Staff Publications

Staff Publications

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    'Staff publications' is the digital repository of Wageningen University & Research

    'Staff publications' contains references to publications authored by Wageningen University staff from 1976 onward.

    Publications authored by the staff of the Research Institutes are available from 1995 onwards.

    Full text documents are added when available. The database is updated daily and currently holds about 240,000 items, of which 72,000 in open access.

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Record number 533923
Title Broedsucces van kustbroedvogels in de Waddenzee : Resultaten 2015-2016 en trends in broedsucces in 2005-2016
Author(s) Koffijberg, K.; Cremer, J.S.M.; Boer, P. de; Nienhuis, J.; Schekkerman, H.; Oosterbeek, K.; Postma, J.
Source Wageningen : Wettelijke Onderzoekstaken Natuur & Milieu (WOt-technical report 112) - 50
Department(s) IMARES Onderzoeksformatie
Hydrology and Quantitative Water Management
WIMEK
Publication type Research report
Publication year 2017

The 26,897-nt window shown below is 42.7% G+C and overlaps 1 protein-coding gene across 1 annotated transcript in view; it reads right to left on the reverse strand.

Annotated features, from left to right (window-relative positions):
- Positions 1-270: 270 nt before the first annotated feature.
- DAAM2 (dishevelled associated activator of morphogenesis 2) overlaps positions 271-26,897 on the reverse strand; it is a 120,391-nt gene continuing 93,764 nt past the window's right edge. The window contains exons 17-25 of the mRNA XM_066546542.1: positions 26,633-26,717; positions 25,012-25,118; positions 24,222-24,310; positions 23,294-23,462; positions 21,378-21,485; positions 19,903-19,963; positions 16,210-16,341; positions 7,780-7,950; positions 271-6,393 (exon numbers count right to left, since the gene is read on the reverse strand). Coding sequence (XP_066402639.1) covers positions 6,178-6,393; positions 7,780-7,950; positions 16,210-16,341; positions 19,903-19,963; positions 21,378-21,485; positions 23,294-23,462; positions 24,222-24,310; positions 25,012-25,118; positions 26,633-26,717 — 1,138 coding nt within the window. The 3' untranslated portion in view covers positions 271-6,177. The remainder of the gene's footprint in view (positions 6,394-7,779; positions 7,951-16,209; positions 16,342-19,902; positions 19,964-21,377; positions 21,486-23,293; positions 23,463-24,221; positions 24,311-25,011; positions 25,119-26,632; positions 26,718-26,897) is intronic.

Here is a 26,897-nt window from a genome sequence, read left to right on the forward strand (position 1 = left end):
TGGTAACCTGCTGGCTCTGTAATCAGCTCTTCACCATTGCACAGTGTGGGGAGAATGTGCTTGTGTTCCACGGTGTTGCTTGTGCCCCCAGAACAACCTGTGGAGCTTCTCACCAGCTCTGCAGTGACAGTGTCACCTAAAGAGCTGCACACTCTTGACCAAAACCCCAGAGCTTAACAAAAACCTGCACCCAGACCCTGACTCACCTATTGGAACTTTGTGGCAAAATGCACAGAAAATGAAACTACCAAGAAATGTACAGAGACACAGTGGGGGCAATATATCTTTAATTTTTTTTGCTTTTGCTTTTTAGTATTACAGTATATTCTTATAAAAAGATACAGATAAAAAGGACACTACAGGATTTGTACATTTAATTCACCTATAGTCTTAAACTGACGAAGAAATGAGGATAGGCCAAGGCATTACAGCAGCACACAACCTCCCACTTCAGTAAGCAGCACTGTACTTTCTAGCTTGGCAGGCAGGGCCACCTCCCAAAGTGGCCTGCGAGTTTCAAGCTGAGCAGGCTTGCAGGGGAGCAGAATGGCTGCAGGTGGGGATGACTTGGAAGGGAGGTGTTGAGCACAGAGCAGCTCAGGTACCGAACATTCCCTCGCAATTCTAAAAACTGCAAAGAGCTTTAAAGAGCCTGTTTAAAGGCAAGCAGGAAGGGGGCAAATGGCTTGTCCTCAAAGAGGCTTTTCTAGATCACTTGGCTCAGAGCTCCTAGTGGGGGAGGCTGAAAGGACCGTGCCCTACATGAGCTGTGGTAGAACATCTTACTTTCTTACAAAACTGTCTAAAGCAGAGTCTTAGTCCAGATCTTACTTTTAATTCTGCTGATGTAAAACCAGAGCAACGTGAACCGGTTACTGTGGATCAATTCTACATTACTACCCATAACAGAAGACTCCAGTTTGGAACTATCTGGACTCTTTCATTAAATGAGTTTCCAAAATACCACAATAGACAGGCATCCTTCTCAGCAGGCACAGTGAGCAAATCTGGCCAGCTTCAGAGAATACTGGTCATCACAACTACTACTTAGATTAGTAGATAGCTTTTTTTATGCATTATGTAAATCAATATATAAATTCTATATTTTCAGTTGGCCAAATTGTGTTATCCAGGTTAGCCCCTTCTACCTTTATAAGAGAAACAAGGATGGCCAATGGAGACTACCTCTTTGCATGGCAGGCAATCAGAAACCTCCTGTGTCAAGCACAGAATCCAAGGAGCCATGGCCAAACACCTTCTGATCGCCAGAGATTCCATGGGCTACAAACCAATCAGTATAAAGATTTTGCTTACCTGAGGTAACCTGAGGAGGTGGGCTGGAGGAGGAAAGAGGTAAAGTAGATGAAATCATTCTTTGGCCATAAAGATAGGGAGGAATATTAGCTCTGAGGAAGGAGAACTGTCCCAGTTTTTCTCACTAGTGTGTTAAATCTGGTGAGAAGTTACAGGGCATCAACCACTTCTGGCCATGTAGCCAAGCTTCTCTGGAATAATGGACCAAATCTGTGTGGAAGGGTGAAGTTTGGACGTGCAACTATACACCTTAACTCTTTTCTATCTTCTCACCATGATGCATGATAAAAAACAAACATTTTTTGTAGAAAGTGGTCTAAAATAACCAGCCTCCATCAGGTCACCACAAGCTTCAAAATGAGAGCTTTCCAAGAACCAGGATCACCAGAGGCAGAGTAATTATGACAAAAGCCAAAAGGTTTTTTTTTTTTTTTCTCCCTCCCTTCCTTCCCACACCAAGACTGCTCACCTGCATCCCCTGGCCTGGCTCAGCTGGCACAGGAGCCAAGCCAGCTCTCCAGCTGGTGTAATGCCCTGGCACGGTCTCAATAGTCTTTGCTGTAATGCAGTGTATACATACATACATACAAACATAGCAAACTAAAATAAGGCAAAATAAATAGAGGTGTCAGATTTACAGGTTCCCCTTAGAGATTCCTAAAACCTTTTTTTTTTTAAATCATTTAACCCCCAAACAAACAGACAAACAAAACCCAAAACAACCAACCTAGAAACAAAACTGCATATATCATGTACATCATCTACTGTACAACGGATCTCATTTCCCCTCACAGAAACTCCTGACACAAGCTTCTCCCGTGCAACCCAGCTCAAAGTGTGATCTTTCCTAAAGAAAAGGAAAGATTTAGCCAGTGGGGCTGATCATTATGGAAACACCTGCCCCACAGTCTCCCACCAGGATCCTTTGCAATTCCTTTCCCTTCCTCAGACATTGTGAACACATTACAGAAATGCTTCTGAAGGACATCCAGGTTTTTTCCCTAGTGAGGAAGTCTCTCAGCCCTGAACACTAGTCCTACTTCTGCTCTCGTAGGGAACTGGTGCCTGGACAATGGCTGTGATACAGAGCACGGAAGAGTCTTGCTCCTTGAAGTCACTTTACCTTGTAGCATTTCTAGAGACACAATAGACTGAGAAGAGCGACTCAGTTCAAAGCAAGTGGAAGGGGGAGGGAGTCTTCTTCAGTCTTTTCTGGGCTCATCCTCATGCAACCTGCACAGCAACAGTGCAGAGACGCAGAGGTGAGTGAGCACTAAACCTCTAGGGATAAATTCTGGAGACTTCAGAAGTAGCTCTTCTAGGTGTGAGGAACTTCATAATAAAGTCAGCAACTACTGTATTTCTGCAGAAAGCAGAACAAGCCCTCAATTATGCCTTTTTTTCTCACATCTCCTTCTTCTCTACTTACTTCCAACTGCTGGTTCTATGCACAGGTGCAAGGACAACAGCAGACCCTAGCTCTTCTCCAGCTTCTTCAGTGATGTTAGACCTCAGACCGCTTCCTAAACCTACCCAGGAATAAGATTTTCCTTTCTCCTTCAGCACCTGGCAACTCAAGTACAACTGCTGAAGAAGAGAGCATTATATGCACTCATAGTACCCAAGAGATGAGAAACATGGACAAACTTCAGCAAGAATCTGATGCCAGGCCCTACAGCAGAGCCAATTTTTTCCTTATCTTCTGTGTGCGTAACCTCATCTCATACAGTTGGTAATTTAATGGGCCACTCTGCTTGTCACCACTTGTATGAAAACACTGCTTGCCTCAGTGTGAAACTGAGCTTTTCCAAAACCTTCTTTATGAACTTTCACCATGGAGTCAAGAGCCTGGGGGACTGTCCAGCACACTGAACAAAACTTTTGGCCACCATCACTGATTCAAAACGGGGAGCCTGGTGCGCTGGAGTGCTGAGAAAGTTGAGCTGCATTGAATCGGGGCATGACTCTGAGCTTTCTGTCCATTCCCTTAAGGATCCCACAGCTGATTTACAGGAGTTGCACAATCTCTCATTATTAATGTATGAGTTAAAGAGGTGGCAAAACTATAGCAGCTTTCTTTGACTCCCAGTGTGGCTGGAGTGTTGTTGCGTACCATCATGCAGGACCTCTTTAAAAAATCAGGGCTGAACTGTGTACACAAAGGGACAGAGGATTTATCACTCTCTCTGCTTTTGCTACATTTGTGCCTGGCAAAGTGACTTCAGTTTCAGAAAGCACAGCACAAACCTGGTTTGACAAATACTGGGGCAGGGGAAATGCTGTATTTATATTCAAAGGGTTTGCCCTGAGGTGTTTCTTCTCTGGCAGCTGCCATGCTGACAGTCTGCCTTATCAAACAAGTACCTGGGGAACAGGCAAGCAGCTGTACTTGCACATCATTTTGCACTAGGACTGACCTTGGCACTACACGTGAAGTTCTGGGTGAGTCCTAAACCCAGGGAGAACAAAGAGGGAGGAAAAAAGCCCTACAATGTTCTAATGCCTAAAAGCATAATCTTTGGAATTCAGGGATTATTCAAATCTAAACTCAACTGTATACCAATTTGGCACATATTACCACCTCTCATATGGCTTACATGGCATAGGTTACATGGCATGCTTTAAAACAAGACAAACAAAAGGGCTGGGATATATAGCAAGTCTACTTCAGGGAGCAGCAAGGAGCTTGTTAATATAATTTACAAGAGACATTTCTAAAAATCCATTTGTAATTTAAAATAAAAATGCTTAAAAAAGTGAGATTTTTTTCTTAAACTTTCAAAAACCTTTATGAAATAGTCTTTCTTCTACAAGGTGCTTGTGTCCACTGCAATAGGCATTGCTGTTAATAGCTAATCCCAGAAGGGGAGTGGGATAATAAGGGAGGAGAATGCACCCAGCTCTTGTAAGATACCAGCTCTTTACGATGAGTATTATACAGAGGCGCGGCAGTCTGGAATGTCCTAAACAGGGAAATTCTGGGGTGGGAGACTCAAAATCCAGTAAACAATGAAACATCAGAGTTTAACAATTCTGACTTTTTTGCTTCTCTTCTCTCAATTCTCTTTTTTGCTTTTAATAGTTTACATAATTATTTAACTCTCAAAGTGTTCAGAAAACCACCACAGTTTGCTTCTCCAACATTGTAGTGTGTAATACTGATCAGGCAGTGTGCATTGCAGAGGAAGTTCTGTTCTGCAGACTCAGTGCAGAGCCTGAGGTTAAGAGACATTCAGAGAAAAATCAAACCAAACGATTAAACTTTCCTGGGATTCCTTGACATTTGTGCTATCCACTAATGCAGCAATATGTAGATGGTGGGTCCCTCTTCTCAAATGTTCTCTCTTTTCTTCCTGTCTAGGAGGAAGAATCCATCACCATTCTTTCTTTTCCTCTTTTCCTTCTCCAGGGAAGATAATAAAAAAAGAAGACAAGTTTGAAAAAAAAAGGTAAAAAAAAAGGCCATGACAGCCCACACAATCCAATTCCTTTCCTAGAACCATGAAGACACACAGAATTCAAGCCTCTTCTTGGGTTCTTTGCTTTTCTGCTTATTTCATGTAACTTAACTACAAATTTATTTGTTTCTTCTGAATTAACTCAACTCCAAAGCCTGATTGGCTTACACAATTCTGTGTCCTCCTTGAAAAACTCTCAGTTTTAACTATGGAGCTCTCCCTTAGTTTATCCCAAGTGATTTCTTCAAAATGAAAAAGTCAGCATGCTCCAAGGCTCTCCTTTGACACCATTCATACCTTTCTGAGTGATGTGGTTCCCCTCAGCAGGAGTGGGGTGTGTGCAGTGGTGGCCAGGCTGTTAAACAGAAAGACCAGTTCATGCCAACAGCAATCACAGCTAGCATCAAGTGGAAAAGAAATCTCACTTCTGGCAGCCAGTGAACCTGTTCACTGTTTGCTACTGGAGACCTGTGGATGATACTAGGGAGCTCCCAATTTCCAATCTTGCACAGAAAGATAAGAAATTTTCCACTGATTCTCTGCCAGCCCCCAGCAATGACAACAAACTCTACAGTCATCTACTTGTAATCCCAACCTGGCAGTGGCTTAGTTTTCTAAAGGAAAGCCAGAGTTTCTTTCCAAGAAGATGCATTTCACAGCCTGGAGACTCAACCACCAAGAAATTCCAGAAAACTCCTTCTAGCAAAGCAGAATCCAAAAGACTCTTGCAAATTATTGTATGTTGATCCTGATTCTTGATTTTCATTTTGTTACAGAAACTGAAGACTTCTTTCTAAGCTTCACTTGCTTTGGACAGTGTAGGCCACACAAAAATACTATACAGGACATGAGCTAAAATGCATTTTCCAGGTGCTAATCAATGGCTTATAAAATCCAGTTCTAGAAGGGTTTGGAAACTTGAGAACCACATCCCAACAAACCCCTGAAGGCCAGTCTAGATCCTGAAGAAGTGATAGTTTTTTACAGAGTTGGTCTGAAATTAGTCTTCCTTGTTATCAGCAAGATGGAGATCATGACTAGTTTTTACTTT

Abstract Data have been collected on the breeding success of several characteristic coastal breeding birds in the Wadden Sea each year since 2005. Ten birds species considered representative of specific habitats and food groups are being monitored. The monitoring scheme on breeding success in coastal breeding birds is run as an ‘early warning system’ to follow the reproductive capacity of the bird populations in the Wadden Sea and understand the processes underlying fluctuations in populations. It is a valuable addition to the monitoring of population numbers and is carried out under a trilateral agreement with Germany and Denmark (TMAP). The results from 2015–2016 and an analysis of data series from the period 2005–2016 (sometimes longer) show that several species on average reared too few young to sustain stable population size in many of these years, especially the Eurasian Oystercatcher, Pied Avocet, Common Tern and Arctic Tern, and in recent years also the Black-headed Gull, whose breeding success has significantly declined since 1995. Other species showing a significant decline in breeding success are the Spoonbill and Common Tern. The only species to show any significant improvement in breeding success since 2005 is the Lesser Black-backed Gull
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